For Some Rural Teens, Psychiatric Help Is Now Just a TV Screen Away

From Time:

In 2015, the average child and adolescent psychiatrist in Kentucky was 55 years old, and psychiatrists say many in the field are retiring without replacements. Kentucky and most other U.S. states are facing a severe shortage of psychiatrists, according to the American Academy of Child and Adolescent Psychiatry (AACAP). Psychiatrists and mental health advocates say America today needs more than 30,000 child and adolescent psychiatrists, and has only 8,300—and the need appears to keep rising. AtCincinnati Children’s Hospital Medical Center, where Rebecca’s therapist is based, children in psychiatric distress account for more than 7,000 annual emergency room visits per year. Ten years ago, the emergency room saw half as many such visits.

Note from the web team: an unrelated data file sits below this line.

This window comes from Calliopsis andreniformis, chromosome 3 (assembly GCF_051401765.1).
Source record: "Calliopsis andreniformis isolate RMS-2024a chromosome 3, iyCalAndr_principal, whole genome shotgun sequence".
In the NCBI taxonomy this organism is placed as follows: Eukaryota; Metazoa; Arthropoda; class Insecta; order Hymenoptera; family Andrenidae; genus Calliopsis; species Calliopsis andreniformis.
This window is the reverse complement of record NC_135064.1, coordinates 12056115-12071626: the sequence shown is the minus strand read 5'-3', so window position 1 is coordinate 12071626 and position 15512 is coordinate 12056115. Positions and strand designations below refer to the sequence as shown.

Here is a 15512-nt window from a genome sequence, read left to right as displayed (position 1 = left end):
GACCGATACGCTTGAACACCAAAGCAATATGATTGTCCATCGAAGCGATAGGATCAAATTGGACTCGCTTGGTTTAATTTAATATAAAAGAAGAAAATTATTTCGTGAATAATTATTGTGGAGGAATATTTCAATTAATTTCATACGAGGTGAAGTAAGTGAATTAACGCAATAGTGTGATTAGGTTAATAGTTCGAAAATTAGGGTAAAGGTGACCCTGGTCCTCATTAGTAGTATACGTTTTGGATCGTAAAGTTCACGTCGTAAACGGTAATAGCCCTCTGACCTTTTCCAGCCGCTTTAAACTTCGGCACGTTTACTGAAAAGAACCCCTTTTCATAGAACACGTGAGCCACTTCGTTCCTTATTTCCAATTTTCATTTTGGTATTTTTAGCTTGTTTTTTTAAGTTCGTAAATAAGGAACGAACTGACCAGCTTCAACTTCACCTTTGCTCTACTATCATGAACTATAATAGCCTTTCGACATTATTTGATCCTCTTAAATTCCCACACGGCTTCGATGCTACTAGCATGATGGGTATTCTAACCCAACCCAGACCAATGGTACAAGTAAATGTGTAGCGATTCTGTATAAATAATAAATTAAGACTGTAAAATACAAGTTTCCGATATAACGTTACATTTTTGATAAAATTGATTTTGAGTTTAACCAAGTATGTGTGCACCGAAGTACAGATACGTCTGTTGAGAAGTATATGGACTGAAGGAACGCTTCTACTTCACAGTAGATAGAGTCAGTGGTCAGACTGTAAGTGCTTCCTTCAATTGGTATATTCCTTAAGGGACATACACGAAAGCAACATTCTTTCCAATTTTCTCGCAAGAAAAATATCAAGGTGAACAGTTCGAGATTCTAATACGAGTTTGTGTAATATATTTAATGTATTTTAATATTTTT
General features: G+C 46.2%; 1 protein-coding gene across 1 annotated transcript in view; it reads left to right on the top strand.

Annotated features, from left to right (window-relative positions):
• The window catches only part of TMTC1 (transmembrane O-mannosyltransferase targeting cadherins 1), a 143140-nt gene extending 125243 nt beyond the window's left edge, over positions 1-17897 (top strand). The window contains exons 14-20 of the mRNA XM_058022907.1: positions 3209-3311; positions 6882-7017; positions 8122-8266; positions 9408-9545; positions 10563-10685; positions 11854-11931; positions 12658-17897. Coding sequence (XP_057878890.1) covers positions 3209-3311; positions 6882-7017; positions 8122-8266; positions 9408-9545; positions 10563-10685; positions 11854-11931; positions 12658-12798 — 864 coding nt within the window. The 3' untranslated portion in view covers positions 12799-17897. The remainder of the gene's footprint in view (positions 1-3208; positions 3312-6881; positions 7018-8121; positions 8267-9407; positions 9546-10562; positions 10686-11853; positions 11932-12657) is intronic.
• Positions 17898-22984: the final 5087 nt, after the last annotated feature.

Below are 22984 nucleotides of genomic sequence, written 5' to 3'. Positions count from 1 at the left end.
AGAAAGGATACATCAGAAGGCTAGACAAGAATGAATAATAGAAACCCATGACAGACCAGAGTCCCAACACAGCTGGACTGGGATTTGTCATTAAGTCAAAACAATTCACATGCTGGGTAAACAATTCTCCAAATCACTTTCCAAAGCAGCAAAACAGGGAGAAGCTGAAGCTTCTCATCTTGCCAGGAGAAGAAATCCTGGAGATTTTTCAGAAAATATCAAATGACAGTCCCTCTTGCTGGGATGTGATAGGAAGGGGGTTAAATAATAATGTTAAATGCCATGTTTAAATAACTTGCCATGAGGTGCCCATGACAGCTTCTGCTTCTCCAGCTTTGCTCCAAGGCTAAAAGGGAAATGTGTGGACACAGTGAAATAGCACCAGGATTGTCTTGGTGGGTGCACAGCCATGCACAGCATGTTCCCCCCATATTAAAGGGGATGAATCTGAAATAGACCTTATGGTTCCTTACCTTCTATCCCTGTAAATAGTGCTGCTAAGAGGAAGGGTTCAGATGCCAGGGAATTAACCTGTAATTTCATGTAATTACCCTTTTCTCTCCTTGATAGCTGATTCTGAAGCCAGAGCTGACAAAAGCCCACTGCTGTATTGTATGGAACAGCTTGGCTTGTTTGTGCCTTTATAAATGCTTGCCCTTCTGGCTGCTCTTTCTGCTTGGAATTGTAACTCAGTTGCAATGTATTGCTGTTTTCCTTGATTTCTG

Advocates have long scrambled for solutions to the problem: increase funding for clinics; expand loan-forgiveness programs so medical students might be encouraged to go into child psychiatry; increase the number of psychiatric beds in hospitals; and expand telehealth. More recently, U.S. Rep. Tim Murphy, a Republican from Pennsylvania and a child psychologist himself, introduced the Helping Families in Mental Health Crisis Act, which included funding for collaborative telemental health programs.

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